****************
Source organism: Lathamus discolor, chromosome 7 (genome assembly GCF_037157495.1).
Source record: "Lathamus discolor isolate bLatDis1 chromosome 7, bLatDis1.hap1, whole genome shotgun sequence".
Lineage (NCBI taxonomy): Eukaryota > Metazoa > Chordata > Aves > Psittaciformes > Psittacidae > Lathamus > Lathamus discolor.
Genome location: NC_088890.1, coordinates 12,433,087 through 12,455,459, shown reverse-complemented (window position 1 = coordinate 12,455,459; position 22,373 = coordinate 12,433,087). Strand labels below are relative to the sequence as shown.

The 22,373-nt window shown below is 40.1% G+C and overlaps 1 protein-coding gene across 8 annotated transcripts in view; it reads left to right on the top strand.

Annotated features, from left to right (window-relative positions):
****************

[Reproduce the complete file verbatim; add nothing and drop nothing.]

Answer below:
Source organism: Lathamus discolor, chromosome 7 (genome assembly GCF_037157495.1).
Source record: "Lathamus discolor isolate bLatDis1 chromosome 7, bLatDis1.hap1, whole genome shotgun sequence".
Lineage (NCBI taxonomy): Eukaryota > Metazoa > Chordata > Aves > Psittaciformes > Psittacidae > Lathamus > Lathamus discolor.
Genome location: NC_088890.1, coordinates 12,433,087 through 12,455,459, shown reverse-complemented (window position 1 = coordinate 12,455,459; position 22,373 = coordinate 12,433,087). Strand labels below are relative to the sequence as shown.

The 22,373-nt window shown below is 40.1% G+C and overlaps 1 protein-coding gene across 8 annotated transcripts in view; it reads left to right on the top strand.

Annotated features, from left to right (window-relative positions):